|Appears in Collections:||Management, Work and Organisation Journal Articles|
|Peer Review Status:||Refereed|
|Title:||Women, age, and the managerial career in postwar Britain: Exploring the roots of the barriers to women's opportunities in management|
|Author(s):||Guerriero, Wilson Robbie|
|Citation:||Guerriero Wilson R (2005) Women, age, and the managerial career in postwar Britain: Exploring the roots of the barriers to women's opportunities in management, Gender Issues, 22 (1), pp. 3-19.|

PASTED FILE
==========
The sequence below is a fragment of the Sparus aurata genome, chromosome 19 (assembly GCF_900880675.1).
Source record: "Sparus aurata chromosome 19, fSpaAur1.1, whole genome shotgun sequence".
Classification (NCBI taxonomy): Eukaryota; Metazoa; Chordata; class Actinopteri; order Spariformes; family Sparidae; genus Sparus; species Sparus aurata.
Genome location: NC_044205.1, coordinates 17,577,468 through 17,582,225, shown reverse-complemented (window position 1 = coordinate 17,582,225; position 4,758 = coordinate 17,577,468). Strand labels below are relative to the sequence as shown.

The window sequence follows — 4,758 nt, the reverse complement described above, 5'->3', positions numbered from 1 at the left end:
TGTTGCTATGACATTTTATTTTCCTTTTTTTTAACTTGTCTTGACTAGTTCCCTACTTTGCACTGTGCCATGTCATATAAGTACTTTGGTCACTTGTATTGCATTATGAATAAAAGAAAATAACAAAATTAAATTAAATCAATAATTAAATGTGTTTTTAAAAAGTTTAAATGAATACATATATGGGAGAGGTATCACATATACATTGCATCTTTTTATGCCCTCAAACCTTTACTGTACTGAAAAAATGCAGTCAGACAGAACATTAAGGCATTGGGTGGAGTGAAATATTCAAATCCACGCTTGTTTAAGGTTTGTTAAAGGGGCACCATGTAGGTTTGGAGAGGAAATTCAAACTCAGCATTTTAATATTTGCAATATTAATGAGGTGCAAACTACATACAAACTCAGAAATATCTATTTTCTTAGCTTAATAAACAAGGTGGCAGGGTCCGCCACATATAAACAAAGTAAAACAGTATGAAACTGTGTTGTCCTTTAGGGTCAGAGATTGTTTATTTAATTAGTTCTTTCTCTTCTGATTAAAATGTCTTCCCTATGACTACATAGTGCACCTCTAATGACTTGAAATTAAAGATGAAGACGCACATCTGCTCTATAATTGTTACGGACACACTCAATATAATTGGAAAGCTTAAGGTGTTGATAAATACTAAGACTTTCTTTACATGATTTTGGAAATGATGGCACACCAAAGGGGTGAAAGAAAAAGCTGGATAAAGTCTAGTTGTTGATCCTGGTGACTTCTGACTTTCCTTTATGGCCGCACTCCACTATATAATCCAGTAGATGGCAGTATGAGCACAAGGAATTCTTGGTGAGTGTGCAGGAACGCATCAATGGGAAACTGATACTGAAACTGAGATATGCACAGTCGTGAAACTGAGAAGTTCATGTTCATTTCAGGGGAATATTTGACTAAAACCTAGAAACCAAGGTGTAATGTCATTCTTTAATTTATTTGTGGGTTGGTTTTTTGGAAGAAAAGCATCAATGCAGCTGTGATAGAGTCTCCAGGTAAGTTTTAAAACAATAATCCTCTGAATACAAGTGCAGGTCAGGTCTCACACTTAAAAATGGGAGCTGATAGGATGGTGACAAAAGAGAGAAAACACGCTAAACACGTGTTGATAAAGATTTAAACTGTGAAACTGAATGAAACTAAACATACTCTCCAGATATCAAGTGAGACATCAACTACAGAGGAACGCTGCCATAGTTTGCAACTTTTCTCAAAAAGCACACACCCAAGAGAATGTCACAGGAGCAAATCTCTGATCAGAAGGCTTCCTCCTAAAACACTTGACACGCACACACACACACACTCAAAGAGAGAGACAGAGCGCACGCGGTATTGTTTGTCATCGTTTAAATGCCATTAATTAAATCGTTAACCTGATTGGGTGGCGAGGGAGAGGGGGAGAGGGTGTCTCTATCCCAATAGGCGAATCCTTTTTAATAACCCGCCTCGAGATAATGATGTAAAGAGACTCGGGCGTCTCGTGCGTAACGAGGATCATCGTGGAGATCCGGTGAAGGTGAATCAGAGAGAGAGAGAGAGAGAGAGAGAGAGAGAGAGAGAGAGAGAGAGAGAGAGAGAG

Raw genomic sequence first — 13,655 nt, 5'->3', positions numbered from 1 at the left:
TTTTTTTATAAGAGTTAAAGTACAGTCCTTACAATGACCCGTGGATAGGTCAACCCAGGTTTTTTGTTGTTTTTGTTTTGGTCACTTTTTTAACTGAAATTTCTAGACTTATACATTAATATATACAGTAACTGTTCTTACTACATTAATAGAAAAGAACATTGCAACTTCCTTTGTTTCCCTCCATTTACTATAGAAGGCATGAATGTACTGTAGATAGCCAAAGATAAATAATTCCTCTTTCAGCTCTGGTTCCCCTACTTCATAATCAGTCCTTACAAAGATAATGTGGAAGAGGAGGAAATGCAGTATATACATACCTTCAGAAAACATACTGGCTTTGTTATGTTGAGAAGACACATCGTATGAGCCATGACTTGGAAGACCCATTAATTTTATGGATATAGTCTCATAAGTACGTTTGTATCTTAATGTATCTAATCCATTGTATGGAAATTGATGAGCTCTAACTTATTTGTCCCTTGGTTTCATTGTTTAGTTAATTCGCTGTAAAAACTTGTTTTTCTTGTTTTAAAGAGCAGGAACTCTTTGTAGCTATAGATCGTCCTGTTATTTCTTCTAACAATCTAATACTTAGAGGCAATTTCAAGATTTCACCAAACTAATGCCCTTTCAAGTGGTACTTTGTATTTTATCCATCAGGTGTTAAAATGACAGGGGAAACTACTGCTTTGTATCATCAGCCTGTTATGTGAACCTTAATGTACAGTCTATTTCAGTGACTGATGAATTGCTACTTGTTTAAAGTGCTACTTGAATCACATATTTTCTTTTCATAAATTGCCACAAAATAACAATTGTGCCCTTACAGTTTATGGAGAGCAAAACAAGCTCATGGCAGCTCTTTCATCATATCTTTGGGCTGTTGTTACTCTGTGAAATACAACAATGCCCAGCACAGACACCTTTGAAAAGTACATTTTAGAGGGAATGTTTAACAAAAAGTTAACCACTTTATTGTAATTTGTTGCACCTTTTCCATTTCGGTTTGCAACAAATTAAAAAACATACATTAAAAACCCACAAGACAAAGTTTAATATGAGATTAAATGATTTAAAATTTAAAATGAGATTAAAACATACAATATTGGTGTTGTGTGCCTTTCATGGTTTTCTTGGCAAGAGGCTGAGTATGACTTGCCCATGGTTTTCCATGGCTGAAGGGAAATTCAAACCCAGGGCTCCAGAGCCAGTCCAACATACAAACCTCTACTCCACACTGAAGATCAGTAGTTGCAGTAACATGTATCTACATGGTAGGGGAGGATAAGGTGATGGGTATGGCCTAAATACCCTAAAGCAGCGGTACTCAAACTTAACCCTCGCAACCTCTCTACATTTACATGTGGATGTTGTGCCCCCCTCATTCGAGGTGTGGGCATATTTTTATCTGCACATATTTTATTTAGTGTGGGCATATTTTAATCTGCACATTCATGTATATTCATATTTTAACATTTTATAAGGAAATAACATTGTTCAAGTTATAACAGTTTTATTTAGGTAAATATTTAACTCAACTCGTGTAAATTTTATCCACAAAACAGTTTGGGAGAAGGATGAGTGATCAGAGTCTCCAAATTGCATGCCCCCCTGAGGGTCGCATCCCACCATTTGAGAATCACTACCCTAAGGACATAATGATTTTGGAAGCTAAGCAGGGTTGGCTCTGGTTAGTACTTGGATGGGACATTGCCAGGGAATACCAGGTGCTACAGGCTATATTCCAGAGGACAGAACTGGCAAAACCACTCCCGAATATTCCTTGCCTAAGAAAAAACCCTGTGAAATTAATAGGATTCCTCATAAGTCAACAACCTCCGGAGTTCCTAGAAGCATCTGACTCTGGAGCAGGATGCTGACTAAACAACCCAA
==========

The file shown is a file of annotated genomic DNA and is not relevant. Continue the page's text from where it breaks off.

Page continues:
|Abstract:||This essay explores how the assumption that hierarchical position should be linked to a position-holder's age acted as a barrier to women advancing into management positions. The close and unquestioned association between an individual's age and what was considered an appropriate place on a bureaucratic hierarchy is one of the less often acknowledged barriers to women's upward mobility. The study focuses on Britain in the years following the Second World War, because the increased participation of women in the workforce during the war had engendered optimism about women's opportunities for long-term gains and advancement. Many women came out of the Second World War with a high degree of organizational capital that should have seen them advance into managerial positions. But as this study shows, through evidence gathered from archival as well as published historical documents, in the reality of the postwar world being the wrong age for the job constituted a significant barrier to women's advancement.|
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